It can sometimes be costly to be a publisher of a potentially award-winning book.

In 2015, the fee to be shortlisted for the Irish Book Awards was €150, and the winner’s levy was €750.

According to the terms and conditions, the shortlisted authors must attend the awards ceremony. Publishers have access to promotional partner tickets priced €150 plus VAT each, or €1,450 plus VAT for a table of 10.

Some of that might change this year. “The future of the winner’s levy is due to be reviewed (along with many more elements of the awards) at the Irish Book Awards Advisory Board meeting his September,” said Alastair Giles, executive director of the Irish Book Awards.

But they do need to be funded, he said, and the levies help cover sales and campaign materials, which helps shortlisted titles get exposure.

Go a bit further afield, and the International Dylan Thomas Prize costs publishers even more. It’s £2,500 to get a book shortlisted for the prize — which, if won, nets the author £30,000.

The publishers of the Costa Book Awards winners have to contribute £4,000 towards the general promotion of the winning books. The prize money for the authors is £5,000, unless its the short story award which nets £3,500.

The publisher of the Costa Book of the Year — for which the author gets £30,000 — is required to make a further contribution of £5,000.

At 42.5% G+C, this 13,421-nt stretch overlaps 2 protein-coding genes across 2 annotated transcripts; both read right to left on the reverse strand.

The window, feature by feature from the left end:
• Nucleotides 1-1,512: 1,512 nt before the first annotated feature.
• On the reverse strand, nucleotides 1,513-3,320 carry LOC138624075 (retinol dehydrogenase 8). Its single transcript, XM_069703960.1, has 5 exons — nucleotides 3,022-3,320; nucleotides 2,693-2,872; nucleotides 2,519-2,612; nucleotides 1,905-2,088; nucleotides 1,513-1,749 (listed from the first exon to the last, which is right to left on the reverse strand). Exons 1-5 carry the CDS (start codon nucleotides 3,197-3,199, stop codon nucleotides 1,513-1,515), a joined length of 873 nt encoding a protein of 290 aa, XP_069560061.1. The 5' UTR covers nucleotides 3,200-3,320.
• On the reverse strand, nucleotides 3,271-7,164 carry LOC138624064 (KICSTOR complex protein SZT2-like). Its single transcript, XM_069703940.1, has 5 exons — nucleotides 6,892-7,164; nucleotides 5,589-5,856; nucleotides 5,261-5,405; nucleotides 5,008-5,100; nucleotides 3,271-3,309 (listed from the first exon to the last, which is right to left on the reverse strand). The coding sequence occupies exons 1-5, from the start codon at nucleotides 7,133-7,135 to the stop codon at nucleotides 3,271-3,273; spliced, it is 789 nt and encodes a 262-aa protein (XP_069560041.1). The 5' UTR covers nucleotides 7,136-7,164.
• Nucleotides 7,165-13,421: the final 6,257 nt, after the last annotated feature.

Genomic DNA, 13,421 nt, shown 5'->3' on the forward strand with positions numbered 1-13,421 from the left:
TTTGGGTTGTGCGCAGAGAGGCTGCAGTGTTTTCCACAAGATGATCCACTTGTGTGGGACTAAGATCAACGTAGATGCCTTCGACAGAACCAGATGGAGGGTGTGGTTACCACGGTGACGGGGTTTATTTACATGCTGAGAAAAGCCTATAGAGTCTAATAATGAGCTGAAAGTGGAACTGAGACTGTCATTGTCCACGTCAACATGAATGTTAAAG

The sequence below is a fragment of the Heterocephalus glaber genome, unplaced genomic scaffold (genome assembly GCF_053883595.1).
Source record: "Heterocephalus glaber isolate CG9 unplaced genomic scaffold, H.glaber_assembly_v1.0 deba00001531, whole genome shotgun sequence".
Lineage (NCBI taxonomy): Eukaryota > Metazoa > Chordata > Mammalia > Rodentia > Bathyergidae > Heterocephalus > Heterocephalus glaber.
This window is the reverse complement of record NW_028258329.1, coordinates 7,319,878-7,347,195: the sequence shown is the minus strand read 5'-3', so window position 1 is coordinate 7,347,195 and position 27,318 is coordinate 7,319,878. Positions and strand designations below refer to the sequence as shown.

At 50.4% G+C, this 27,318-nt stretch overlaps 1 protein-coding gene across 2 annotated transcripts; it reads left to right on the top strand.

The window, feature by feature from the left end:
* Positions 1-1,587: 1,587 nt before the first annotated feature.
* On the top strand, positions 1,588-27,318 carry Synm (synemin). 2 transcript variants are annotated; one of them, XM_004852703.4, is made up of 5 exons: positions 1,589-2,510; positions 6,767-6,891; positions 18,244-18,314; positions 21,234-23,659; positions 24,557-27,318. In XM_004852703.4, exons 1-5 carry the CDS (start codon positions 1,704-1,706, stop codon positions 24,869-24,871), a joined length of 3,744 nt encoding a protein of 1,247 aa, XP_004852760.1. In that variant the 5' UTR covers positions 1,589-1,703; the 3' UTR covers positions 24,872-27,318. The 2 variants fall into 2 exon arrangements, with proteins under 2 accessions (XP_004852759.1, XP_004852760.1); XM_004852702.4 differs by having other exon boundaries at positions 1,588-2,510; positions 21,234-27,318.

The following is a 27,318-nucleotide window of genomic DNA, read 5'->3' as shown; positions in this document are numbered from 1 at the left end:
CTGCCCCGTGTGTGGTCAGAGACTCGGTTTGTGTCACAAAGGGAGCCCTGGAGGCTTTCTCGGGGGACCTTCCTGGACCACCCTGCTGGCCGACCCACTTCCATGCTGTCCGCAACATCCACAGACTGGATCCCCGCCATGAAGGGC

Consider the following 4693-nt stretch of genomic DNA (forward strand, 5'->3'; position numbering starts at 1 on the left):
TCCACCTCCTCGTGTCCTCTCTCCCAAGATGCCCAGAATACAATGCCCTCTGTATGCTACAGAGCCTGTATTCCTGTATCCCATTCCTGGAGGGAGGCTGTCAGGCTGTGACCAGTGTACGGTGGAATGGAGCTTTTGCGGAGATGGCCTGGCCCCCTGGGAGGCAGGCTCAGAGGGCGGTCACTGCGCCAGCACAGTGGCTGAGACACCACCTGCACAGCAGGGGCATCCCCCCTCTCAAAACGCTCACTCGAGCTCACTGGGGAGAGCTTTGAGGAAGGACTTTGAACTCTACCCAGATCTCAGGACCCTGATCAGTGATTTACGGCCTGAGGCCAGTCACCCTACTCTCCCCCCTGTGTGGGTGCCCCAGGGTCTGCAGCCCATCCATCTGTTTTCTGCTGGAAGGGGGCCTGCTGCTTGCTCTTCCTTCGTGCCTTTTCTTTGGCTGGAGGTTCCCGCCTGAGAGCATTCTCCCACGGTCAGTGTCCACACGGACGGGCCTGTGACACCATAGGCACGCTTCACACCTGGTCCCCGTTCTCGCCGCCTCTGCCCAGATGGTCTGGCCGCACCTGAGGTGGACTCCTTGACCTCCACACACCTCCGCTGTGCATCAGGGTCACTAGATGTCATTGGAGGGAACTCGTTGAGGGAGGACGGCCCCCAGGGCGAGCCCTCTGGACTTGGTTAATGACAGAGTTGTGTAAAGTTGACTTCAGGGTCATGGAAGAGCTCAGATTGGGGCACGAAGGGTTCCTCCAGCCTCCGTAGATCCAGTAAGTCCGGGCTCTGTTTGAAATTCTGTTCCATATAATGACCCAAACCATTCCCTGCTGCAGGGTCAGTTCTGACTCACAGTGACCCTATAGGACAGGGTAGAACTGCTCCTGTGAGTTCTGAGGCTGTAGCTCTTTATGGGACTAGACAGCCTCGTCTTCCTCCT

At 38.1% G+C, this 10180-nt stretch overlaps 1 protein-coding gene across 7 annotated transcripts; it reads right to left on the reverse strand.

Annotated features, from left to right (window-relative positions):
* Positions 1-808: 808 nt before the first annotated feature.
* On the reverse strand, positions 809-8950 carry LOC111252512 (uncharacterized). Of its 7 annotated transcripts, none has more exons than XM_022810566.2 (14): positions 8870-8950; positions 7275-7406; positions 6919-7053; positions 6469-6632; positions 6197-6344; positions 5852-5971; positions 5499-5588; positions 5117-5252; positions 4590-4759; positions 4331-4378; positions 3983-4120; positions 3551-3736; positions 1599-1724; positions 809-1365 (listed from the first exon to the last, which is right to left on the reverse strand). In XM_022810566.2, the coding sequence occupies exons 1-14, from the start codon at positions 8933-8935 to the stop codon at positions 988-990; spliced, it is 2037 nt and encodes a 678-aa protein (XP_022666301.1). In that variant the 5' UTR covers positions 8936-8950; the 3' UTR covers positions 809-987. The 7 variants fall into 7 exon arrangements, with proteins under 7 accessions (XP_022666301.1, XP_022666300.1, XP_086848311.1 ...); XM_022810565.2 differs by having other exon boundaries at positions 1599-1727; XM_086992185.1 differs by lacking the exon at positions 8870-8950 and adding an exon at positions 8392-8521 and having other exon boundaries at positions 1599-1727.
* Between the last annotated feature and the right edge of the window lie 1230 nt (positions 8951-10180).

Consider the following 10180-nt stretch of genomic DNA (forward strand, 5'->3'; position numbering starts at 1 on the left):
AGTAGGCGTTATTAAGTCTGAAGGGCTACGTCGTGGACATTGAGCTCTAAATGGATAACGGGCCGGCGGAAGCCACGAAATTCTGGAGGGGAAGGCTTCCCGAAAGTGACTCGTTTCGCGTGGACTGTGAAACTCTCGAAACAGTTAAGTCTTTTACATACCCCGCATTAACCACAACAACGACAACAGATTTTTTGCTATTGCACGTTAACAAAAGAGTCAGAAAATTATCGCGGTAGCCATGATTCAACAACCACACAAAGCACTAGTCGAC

(Neither the International Dylan Thomas Prize nor the Costa organisers responded to queries about their fees.)

Does It Matter?

“It is expensive, there’s no doubt about that,” said Ivan O’Brien of Dublin-based O’Brien Press, who is on the board of the Bord Gáis Energy Irish Book Awards. But there are benefits and it’s worth it, he said.

“What they are is a great opportunity to talk about books, and reading, and to celebrate all the good stuff,” he said. “We regard it as a good investment in the industry.”

Awards are an important way for publishers to promote authors too, said Tramp Press publishers Sarah Davis-Goff and Lisa Coen, by email.

“We think awards are a very important way for a book to gain attention in a media culture where review space is shrinking, so we always work hard to put our authors forward for appropriate prizes,” they wrote.

Sure, it costs money to enter, but Dublin-based Tramp Press budgets for it, and awards shows are expensive to put together, said Davis-Goff and Coen.

Plus, the Costa buy-in is only if you’re short-listed. “So it doesn’t discourage us from throwing our hat in the ring in the first place,” they said.

There seems to be agreement among publishers that winning an award often doesn’t bring enough sales to cover the costs and levies. “Generally, it’s not justified by sales is the simple honest answer,” said O’Brien.

Only the Baileys Women’s Prize for Fiction really leads to a jump in sales, said O’Brien. “Women are the majority of readers,” he said.

Choosing Other Prizes

For those who generally choose not to enter the more expensive awards, there can be all kinds of reasons.